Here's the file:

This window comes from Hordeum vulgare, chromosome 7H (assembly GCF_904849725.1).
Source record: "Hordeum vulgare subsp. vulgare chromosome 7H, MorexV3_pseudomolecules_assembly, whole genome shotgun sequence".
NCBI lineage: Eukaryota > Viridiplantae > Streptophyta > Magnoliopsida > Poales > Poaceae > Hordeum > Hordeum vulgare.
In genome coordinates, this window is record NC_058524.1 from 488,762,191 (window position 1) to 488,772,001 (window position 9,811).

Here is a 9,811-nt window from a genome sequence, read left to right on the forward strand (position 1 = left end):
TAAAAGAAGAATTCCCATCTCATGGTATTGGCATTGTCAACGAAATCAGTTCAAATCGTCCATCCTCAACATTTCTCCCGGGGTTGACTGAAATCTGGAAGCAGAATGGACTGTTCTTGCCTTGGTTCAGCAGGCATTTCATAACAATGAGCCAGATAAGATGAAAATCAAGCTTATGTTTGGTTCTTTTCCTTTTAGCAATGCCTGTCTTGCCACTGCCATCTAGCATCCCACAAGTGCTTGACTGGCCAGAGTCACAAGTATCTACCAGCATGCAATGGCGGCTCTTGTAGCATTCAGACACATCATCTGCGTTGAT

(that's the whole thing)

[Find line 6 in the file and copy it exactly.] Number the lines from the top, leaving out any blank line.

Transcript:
TAAAAGAAGAATTCCCATCTCATGGTATTGGCATTGTCAACGAAATCAGTTCAAATCGTCCATCCTCAACATTTCTCCCGGGGTTGACTGAAATCTGGAAGCAGAATGGACTGTTCTTGCCTTGGTTCAGCAGGCATTTCATAACAATGAGCCAGATAAGATGAAAATCAAGCTTATGTTTGGTTCTTTTCCTTTTAGCAATGCCTGTCTTGCCACTGCCATCTAGCATCCCACAAGTGCTTGACTGGCCAGAGTCACAAGTATCTACCAGCATGCAATGGCGGCTCTTGTAGCATTCAGACACATCATCTGCGTTGAT